Politics & Policy

Terror State

This is politics Gaza-style: Hamas and Fatah, in a tit for tat, throwing their rivals from buildings, and Hamas executing Fatah members in front of their wives and children. In the battle for Gaza, Hamas has won, routing Fatah from almost all of its strongholds in the brutish beginnings of what could be a wider civil war. Abba Eban’s famous statement that the Palestinians never miss an opportunity to miss an opportunity doesn’t quite capture it. The Palestinians take opportunity, surround it with gun-toting thugs, and blast away at it, until only a few deluded Europeans and State Department negotiators don’t realize it’s good and dead.

The Islamic radical group Hamas now controls Gaza, and it remains to be seen whether Palestinian Authority president Mahmoud Abbas can hold the West Bank. The Hamas takeover of Gaza is of the utmost importance. It means Iran has staked out yet more territory in the Middle East, and will embolden extremists around the region. It is another sign that the old-school secular nationalist radicalism of Fatah is in decline, pushed aside by the even more noxious radicalism of Hamas, the spawn of the Muslim Brotherhood. Israel will likely see stepped-up attacks from Gaza, which will become a terrorist training ground. And relatively moderate Arab governments have to fear the rising tide of Iranian-sponsored Islamists who will aim to topple them after they are through with Abbas.

The Arab governments certainly realize this. As one observer says, “There’s a coalition of fear, but not a coalition of action.” Instead of working to marginalize Hamas, the Saudis a few months ago brokered a power-sharing agreement between Abbas and the Islamic radicals that meant the PA president was coopted by Hamas rather than the other way around. Now, we see the bitter fruit of that deal. The United States must insist that the Arabs push Abbas — and support him — in cracking down hard on Hamas. Thursday, he dissolved the government and fired Hamas prime minister Ismail Haniyeh, steps in the right direction, but Abbas — whose fighters were marched out of a Fatah security building in Gaza in their underwear — has hardly been a pillar of strength.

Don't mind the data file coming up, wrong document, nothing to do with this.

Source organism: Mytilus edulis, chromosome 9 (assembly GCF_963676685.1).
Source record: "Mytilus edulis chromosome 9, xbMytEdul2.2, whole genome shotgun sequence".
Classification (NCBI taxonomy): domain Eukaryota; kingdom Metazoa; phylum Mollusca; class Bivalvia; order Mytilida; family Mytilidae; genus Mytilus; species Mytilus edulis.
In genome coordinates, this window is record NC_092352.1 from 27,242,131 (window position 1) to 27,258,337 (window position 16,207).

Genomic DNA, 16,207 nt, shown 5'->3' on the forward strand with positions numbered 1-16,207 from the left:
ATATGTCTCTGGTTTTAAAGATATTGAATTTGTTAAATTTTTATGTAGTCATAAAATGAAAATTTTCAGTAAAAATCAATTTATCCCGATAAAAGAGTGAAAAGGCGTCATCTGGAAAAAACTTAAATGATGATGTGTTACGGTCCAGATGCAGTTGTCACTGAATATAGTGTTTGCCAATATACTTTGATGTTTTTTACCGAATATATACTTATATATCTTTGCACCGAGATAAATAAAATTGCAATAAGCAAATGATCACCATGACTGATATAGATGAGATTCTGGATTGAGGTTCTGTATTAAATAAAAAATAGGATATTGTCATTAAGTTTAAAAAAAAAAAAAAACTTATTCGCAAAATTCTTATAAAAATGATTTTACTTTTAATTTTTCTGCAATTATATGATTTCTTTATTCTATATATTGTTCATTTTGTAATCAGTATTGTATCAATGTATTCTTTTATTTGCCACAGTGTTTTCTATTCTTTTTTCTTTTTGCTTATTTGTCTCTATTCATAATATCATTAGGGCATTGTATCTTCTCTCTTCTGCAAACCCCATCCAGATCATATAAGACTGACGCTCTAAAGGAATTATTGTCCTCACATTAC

Abbas has to make a choice: to finally turn his back on Palestinian rejectionism of Israel and realize the threat to his society is from within, from the Islamic radicals with the guns. Of course, this is a path the Palestinians have been resolutely unwilling to take. Fatah itself has a terror arm, the al-Aksa Martyrs Brigades, and remains committed to the destruction of Israel. The Palestinians are in love with a cult of death. Two Palestinian mothers — one of them nine months pregnant — were just intercepted by Israeli authorities on their way to perform a suicide bombing, as apt an illustration of the macabre mania gripping this society as possible.

Already, the Bush administration has been blamed for the budding civil war. It has supposedly ignored the Palestinians, creating the conditions for this outbreak of violence. At least this is a novel argument: Usually the U.S. is blamed when Palestinians kill Israelis (and the Israelis retaliate), not when Palestinians kill one another. Actually, the administration has been working to prop up the ineffectual Abbas. As for Hamas, no amount of aid or “engagement” would turn it from its maximalist goals. Where the administration can be faulted is in thinking a little over a year ago that an election featuring an armed terrorist group, in the form of Hamas, could be productive. Fundamentally, what is happening in Gaza is the Palestinians’ own tragedy, although it is one with far-reaching consequences.


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